Take a look at this picture of our President flying in a Sukhoi plane.
It is really a matter of pride not just for the country's C-in-C but for the entire country. In the process she created history. Bravo President. By flying a Sukhoi at 74, you have sent us all a clear message.
India and US ask Pakistan to act against terror
On the eve of the first anniversary of the 26/11 terror attacks, Prime Minister Manmohan Singh and US President Barack Obama stepped up pressure on Pakistan, saying that it was imperative on its part to bring to justice the perpetrators’ of the attack.
India and the US have also signed an MoU on counter-terrorism and five other agreements. Besides the memorandum of understand-ing on ‘advancing global security and countering terrorism’, the two countries signed pacts covering education and development, health cooperation, economic trade and agriculture, and green partnerships.
Meanwhile Pakistan is reported to have framed charges against seven accused.
While Zaki-ur-Rehman Lakhvi was coined as the mastermind, six others - Zarar Shah, Abu al-Qama, Hamad Amin Sadiq, Shahid Jamil Riaz, Jamil Ahmed and Younas Anjum were accused as handlers/facilitators.
A special anti-terror court was set up in Adiala jail in Rawalpindi to prosecute them. All the seven had pleaded not guilty.
They have been reportedly charged under the anti-terrorism act and the Pakistani penal law. The charges include providing training, financial support, accommodation, equipment and communication gear to the 10 terrorists who had attacked Mumbai, including the lone survivor Ajmal Amir Kasab, who is now in India’s custody.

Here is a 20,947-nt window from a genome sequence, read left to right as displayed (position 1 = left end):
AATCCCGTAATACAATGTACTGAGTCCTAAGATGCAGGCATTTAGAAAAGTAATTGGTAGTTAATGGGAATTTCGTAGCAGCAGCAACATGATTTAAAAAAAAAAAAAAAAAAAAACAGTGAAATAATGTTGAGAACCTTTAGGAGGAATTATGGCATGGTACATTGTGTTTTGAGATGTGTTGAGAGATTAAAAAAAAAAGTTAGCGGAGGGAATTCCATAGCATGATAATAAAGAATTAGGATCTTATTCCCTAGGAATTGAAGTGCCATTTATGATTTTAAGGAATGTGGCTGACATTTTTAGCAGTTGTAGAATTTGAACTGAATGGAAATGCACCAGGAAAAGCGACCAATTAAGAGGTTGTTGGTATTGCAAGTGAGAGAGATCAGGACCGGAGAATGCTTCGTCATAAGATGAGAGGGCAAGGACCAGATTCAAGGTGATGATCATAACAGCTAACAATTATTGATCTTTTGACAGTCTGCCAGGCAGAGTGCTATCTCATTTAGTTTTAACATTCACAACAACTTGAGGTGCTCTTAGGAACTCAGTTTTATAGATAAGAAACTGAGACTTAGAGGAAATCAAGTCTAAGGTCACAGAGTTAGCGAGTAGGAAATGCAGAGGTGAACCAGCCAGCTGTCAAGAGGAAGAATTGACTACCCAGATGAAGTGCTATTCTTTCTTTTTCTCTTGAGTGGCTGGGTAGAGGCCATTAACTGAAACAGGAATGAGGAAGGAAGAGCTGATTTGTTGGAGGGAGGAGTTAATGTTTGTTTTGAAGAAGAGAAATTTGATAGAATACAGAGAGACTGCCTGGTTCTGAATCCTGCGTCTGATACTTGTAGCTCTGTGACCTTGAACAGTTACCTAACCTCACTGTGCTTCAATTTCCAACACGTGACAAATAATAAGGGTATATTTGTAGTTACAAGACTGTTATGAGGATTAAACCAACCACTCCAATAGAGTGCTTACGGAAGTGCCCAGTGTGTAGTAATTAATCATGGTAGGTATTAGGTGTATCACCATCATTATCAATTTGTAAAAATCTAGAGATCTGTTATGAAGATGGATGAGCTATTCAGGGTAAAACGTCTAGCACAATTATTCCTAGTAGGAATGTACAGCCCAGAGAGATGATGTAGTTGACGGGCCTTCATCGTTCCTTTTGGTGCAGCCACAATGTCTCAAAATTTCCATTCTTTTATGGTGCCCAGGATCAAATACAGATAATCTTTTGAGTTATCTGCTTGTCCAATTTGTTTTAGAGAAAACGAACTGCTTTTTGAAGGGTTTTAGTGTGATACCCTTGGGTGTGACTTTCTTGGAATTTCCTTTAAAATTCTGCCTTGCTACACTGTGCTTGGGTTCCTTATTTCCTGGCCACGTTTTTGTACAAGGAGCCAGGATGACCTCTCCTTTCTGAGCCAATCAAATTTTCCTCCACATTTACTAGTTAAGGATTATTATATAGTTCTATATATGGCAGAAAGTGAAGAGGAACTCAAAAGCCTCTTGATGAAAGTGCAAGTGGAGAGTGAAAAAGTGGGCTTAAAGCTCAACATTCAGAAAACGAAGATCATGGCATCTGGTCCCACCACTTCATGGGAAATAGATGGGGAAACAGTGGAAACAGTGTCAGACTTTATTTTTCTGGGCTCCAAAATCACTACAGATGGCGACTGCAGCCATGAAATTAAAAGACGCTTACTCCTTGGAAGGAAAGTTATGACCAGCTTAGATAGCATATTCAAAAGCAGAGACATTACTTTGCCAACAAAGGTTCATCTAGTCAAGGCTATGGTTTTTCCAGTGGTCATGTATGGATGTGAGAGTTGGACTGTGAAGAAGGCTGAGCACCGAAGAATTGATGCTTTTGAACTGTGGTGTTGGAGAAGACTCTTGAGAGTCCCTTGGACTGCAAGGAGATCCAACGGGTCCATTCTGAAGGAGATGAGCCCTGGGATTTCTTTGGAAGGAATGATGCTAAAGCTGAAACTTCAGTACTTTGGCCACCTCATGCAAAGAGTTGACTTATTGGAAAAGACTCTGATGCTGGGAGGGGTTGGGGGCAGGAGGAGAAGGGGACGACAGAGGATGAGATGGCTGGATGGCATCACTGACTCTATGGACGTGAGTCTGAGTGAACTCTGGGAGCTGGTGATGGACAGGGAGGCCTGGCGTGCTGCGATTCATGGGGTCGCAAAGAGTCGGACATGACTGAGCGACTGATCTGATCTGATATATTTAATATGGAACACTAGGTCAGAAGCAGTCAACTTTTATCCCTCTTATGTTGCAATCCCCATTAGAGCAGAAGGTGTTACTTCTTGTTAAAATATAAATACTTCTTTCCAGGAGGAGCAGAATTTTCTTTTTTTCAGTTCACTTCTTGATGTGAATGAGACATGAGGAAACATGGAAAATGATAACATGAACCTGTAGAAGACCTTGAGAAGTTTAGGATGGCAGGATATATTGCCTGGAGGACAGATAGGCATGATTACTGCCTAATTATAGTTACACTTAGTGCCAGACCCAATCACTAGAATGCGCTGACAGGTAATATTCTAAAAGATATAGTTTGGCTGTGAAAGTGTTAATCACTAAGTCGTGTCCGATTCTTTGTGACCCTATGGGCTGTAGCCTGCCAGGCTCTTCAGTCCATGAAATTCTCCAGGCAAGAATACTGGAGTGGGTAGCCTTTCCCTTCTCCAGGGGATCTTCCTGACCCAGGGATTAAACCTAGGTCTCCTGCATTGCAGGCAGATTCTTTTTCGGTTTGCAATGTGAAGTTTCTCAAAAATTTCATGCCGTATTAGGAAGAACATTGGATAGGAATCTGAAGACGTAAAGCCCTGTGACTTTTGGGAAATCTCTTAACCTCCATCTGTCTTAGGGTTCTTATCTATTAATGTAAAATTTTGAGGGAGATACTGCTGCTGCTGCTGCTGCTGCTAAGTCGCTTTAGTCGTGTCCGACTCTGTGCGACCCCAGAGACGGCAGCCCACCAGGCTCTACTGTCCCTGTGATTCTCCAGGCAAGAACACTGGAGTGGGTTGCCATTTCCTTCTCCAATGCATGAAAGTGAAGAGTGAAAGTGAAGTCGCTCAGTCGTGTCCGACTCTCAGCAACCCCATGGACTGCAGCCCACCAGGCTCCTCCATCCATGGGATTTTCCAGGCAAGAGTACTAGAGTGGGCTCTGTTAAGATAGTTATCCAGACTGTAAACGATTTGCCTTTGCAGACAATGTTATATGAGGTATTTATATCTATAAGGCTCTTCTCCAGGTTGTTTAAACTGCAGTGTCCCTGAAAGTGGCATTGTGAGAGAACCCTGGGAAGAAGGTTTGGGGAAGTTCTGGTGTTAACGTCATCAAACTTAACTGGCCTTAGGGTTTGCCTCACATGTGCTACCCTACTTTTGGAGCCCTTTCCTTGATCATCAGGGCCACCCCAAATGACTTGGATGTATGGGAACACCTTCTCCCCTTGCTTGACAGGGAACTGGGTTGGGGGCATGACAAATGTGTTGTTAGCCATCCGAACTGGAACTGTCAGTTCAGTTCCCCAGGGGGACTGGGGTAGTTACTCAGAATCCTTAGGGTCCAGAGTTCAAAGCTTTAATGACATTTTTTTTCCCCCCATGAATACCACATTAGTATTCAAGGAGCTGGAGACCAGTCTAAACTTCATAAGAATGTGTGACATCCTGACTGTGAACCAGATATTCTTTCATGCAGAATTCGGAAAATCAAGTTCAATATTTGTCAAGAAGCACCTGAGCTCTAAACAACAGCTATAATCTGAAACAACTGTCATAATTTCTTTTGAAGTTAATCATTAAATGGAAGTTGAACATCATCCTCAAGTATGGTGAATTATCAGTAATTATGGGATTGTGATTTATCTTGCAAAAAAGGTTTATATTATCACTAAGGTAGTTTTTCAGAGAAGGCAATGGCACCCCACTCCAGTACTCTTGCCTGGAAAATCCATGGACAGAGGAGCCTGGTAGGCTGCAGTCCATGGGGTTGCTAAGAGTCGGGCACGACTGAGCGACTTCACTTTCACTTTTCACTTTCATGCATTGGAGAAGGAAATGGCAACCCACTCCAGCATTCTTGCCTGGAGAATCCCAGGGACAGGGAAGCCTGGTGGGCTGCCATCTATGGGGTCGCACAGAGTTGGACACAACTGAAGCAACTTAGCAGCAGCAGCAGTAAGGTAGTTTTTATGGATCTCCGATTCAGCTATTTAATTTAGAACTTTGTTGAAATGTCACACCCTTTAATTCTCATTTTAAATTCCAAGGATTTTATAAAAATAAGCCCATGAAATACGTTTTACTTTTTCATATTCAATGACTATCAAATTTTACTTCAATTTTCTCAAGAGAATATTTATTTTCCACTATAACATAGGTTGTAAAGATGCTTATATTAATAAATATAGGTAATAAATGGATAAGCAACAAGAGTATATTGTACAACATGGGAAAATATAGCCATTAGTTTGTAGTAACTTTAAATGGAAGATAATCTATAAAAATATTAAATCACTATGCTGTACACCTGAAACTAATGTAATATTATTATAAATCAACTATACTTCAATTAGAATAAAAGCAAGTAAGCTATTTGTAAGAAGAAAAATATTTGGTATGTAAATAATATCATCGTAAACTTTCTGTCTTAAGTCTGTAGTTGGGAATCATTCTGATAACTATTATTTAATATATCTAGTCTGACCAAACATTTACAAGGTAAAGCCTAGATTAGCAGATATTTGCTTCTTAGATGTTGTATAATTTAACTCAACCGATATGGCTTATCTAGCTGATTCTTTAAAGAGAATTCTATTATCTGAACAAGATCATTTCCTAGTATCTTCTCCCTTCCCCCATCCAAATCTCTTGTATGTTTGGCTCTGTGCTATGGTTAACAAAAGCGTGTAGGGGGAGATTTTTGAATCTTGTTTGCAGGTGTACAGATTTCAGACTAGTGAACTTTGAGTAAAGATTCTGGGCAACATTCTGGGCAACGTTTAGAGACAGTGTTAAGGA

If you are a BJP baiter, this excerpt from today's ET editorial would help you sharpen you criticising abilities against that party:
If political forces that seek to redefine Indian nationhood in terms of the religion of the majority had come to power at the Centre, it’s not just the Chidambaram reforms that would have been scuttled. A certain political climate has made refugee camps of the 2002 Gujarat pogroms a vital life support system for its inmates even today, nearly eight years later. If that sort of climate change had spread to the rest of the nation, as a result of the elections in May this year, local support for Mumbai-like assaults would be far more readily available. Misbegotten ideologies and their fanatical followers can sprout in limited numbers under any given conditions. But if conditions favour their growth across the minority space of the polity, policing would cease to be effective. But then, conditions have, if anything, turned more positive for inclusive growth. That is a plus.